Solomon’s Son

30 Jun

Father and SonYou can listen to the podcast here.

Last week we looked at Solomon’s premise. He set up the whole book by saying fools reject sound wisdom and instruction and they are too foolish to know it. This can be overturned by the life changing power of Christ. This morning we’ll find out who Solomon is really writing to and look at his first instruction.

I encourage you to take the time to read Pro. 1:8-19.

Here’s Solomon’s introductory conclusion. Solomon closes his introduction by reminding his son of something every kid should remember. “Hear, my son, your father’s instruction.” Remember in the Hebrew language, hearing is the same as obeying. You’ll hear that phrase, “my son” repeated numerous times so keep looking for it. Solomon is really telling his son to be obedient! Eph. 6:4 reminds, “Fathers, do not provoke your children to anger, but bring them up in the discipline and instruction of the Lord.” This is the pattern that should set for all Christians. Instruction begins in the home. Parents, don’t rely on other people to teach your kids about God! We all have a responsibility to help, but the primary responsibility rests with the parents of kids. I can’t tell you how many people have crossed the path here that began attending church because they felt it was good for the kids. I always say, well if it’s good for them, don’t you think it might be good for you? Then the look crosses their face like they never thought of that. It’s not just the father’s teaching that’s important, Solomon tells his son, “And do not forsake your mother’s teaching.” Both parents have a responsibility to teach the kids and must make it a priority of the home. “These words, which I am commanding you today, shall be on your heart. You shall teach them diligently to your sons and shall talk of them when you sit in your house and when you walk by the way and when you lie down and when you rise up.” (Deut. 6:6-7) Kids need to listen to their instructions. When kids listen to these instructions there is reward. They’re found in v. 9. You get a wreath for your head and a necklace. The idea is that when we follow wisdom, there are benefits.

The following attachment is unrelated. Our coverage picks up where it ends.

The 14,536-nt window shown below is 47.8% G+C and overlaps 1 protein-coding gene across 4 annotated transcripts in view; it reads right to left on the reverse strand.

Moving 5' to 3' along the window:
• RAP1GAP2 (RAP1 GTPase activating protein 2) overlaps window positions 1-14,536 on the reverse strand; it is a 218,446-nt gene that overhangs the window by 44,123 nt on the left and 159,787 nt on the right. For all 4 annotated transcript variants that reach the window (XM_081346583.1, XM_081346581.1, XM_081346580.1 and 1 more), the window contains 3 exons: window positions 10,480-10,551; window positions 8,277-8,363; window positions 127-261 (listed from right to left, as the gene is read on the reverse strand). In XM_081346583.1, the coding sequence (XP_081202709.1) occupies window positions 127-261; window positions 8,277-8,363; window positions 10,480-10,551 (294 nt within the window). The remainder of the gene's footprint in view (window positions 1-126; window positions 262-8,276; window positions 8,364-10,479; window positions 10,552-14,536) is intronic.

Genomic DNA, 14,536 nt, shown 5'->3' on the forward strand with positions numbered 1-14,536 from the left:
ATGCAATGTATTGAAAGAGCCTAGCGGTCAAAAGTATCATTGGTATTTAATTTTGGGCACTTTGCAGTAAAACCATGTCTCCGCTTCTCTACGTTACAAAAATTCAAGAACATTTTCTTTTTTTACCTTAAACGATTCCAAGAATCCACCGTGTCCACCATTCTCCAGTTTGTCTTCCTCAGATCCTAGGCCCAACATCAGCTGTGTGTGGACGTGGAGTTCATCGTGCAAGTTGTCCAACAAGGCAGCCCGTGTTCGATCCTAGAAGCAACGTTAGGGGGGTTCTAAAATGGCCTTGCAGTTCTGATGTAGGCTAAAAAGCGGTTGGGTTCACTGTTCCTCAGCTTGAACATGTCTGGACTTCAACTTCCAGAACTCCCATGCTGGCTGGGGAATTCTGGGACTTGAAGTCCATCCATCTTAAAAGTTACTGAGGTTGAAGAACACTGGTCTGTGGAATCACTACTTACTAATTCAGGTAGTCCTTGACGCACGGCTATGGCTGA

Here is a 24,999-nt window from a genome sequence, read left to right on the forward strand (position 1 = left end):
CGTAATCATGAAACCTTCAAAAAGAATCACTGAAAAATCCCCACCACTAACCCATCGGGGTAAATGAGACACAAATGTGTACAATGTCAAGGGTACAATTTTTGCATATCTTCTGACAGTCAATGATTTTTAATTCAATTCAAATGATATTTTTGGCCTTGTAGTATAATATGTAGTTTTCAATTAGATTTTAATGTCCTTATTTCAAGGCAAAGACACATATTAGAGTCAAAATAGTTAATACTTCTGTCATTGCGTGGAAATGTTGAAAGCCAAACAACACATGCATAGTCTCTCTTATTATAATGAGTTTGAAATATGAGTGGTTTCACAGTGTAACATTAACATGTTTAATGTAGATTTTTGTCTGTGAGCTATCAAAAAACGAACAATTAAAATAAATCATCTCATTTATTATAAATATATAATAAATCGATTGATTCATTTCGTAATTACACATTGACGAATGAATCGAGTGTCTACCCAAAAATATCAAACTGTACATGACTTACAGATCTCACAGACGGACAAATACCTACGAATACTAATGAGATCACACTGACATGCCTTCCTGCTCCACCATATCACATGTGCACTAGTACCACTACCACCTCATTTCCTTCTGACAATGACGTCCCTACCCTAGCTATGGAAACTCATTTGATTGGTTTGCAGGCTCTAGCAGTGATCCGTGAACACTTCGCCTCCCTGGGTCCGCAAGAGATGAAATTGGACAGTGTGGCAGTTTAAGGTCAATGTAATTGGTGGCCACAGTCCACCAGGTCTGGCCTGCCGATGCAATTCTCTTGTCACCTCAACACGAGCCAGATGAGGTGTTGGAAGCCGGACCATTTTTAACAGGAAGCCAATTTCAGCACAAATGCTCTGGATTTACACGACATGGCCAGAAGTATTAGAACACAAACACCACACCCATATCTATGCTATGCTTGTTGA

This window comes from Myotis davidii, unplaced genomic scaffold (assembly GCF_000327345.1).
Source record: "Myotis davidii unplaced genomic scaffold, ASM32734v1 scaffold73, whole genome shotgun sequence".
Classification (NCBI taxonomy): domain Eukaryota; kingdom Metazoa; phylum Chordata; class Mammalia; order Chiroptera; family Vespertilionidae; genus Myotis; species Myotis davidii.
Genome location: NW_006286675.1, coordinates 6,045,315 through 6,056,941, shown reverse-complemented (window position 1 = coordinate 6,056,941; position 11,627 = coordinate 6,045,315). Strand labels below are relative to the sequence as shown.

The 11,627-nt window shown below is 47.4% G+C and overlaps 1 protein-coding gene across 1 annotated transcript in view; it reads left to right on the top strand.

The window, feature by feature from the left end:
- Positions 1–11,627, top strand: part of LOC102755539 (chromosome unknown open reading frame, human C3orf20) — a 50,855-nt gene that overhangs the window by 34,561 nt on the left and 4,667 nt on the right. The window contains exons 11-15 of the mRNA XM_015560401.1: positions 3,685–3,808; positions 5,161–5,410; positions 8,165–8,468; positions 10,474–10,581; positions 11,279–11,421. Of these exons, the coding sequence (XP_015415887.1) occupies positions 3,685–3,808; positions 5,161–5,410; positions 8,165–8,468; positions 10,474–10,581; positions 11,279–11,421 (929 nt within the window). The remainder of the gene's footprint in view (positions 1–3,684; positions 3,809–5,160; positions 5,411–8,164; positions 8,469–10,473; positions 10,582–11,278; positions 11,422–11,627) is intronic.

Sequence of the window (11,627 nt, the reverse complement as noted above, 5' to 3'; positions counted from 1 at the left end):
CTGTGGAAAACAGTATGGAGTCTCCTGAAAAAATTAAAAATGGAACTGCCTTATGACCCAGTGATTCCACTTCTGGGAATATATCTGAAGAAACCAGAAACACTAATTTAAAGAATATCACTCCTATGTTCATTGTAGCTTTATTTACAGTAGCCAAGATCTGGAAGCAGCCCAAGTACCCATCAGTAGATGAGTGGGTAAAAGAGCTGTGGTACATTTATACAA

Here’s the first instruction. V. 10 contains something that looks very obvious. In essence, Solomon is telling his son to stay on the right path.  Remember the instructions that Solomon gave and obey them. If some gang of sinners entices you, don’t do it, just say no. Solomon doesn’t leave it at that. He explains that a sinner that is intent on recruiting you will use whatever tactic necessary to get you off the course. In this case, Solomon warns that sinners will say or do anything to get you to follow them. The wicked sinner will make sin look attractive. The Bible never paints the picture that sin is not fun. Heb. 11:25 talks about the passing pleasures of sin. The pleasure will pass and the consequences remain. There are always consequences – even if they are unseen. They ambush the innocent. They conceal themselves and wait for people to pass by. They look for the easy score. They attack the innocent without cause and seek to destroy them.